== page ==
When I first started out as a sound designer, I wanted to underscore everything. But the older I get, the more discretion I use. It is not about the music; it is about the storytelling. Sometimes, the performer is better served by letting them give a speech without any underscoring. But in general, I often look for places where a character speaks for an extended period of time. To use this season as an example, both Beatrice and Benedick in Much Ado About Nothing have important moments where they are on stage alone. Here, I could help the audience understand how the wheels are turning in their heads. Of course, it can be hard at first to know whether you are being too heavy-handed because it might be more fun for the audience to discover those ideas themselves. But maybe I can help show that the two characters are on a collision course or something like that. In King Lear, Lear has some fascinating monologues that pose a problem from a sound designer’s perspective. We are supposed to believe that Lear’s life is in danger because he is outside during this severe storm. But at the same time, Lear is having these very intimate thoughts and revelations in his monologue. It can be challenging to try to have a big storm but also have the actor be heard.

KN: Right, the scene has to be loud and quiet at the same time.

People standing with their backs turned back from the stage.
Measure for Measure (directed by Jenny McKnight) at the Illinois Shakespeare Festival in 2021.

MAR: Yes, it is very challenging. Finally, I look for what I call the “dream ballet” moments. The example that comes to my head is in Act 5, Scene 2 of King Lear. Edgar leaves Gloucester by a tree and goes off stage. And then a whole battle happens in the span of a single scene. If you look at the published play, it just says “Alarum within. Enter, with Drums and Colors, Lear, Cordelia, and Soldiers.” That is all that describes the battle. So, I have to ask what story needs to be told there. These are fun elements because I do not have to worry about covering up the text. It is easier to compose music for that because there are fewer constraints. I have an example from last summer. For Measure for Measure, the director Jenny McKnight noted a few moments in the play that she wanted to be more theatrical and set apart from the rest of the show in some way. For the ending of the play, we started with a handful of lines, and then it turned into a minute-and-a-half choreographed sequence. The music I composed tied back to a couple of earlier moments in the play where we introduced some of these ideas. But it did not come to fruition until that last moment. So, part of the process is discovering those journeys. Sometimes those ideas are thought of in advance, but often they come out of the rehearsal process.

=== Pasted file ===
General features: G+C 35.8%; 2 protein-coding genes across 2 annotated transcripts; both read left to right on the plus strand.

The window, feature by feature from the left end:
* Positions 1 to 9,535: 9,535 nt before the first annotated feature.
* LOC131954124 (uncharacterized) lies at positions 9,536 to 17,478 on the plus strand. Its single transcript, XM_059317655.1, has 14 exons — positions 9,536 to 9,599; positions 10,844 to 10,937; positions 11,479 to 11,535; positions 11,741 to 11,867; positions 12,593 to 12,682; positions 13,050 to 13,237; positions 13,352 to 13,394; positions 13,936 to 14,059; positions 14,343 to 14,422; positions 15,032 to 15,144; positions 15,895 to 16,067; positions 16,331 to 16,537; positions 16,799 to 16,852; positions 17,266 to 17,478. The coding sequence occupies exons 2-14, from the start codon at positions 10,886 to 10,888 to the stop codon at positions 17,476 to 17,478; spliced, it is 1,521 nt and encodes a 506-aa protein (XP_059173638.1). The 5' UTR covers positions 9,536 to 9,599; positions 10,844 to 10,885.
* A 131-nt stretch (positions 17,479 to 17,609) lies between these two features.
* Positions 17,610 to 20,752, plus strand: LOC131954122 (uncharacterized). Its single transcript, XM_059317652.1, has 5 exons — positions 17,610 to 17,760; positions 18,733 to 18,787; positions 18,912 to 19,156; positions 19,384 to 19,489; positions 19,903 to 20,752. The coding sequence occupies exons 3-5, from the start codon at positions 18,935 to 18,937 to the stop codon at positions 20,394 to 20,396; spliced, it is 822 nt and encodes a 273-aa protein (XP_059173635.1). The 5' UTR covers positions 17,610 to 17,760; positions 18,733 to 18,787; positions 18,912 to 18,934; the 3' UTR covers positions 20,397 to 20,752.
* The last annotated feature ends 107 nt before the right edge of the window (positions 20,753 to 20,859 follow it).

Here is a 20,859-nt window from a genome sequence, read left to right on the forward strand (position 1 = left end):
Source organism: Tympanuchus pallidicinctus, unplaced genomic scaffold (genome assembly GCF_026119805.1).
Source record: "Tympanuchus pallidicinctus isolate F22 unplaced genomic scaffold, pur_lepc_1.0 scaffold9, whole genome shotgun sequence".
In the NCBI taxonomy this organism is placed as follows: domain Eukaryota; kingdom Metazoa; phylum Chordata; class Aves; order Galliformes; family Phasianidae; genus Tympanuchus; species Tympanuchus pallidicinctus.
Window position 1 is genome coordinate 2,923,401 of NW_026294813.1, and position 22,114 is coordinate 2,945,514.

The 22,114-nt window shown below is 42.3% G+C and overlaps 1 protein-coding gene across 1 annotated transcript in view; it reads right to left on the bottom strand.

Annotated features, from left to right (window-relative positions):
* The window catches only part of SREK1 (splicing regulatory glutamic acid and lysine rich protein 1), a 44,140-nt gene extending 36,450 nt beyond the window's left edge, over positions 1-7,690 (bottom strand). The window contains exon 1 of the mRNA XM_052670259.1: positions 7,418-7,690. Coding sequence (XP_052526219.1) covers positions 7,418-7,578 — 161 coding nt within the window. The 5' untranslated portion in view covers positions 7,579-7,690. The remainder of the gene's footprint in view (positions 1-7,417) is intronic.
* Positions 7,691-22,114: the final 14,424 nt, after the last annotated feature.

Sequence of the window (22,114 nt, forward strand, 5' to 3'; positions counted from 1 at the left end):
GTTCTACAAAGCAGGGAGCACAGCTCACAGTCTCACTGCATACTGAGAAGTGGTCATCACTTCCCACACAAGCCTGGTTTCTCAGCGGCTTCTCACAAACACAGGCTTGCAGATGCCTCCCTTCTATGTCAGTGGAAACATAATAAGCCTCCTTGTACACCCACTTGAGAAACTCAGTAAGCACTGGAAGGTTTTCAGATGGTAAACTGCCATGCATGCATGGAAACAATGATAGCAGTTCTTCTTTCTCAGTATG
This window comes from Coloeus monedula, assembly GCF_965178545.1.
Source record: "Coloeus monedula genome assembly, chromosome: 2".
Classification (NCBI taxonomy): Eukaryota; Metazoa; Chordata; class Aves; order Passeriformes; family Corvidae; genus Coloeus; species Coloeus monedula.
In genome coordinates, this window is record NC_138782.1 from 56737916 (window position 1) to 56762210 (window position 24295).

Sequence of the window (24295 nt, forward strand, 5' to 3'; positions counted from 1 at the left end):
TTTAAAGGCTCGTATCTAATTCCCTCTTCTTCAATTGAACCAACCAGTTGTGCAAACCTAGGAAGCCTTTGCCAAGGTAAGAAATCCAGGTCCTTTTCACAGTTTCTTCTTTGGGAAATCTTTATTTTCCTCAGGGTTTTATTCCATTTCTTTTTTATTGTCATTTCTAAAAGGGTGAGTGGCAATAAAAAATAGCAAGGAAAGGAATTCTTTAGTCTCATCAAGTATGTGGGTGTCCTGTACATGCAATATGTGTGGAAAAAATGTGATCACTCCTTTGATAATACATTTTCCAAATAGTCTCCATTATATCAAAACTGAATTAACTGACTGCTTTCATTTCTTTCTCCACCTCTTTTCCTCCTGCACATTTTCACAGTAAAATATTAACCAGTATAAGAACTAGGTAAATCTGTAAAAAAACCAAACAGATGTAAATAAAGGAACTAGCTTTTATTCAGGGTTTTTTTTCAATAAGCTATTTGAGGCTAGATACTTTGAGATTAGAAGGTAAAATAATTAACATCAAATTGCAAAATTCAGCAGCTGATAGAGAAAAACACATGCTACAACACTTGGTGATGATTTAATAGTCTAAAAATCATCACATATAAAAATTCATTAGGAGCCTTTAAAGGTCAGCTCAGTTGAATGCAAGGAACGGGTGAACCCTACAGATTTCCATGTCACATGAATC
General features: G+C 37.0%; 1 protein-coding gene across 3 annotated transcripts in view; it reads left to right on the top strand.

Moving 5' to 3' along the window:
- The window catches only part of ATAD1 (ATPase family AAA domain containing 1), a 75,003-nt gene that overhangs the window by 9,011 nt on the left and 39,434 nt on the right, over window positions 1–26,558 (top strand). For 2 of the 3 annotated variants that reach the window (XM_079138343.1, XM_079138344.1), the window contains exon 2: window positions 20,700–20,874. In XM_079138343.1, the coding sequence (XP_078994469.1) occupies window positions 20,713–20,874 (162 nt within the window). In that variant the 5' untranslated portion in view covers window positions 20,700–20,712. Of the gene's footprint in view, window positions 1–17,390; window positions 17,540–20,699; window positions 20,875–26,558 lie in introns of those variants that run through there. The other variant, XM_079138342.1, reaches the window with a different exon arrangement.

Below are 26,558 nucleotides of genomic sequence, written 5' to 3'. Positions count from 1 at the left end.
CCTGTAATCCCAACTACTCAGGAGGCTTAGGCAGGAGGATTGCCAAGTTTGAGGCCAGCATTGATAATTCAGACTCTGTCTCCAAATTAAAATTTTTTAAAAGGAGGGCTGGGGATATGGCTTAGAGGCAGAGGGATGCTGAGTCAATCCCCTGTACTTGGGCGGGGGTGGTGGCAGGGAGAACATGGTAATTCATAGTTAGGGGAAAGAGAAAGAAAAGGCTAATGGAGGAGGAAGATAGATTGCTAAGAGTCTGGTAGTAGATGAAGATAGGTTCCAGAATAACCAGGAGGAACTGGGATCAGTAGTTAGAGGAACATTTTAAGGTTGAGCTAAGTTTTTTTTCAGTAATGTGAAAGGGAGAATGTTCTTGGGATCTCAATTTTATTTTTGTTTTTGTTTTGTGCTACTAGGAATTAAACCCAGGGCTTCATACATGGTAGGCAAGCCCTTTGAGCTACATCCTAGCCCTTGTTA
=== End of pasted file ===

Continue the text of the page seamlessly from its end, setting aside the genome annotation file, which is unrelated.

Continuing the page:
KN: To wrap up, I want to go back to what you said before about it not being about the music but rather the story. I understand your point, but if an audience member wanted to appreciate sound design and music a little more than they go to the theatre, what advice would you give them?

MAR: I always go back to a quote that has been attributed to Noël Coward, although I do not know if he actually said it. Apparently, he is quoted as saying, “Get on stage, say your lines, and try not to bump into the furniture.” I always have that quote in the back of my head. I am here to support the story. I am not here to necessarily make you notice the sound design. Everybody likes to see their names in reviews and have that recognition. But it is always a mixed feeling for me if I see the sound design mentioned in a review. It makes me think, ‘Oh, my gosh! They were paying attention to the sound. I did not know that part stuck out so much.’ Ideally, the audience would not notice the sound design unless you ask them afterward. Then they might say, “Oh, yeah. It was nice. It really fed into the scene.”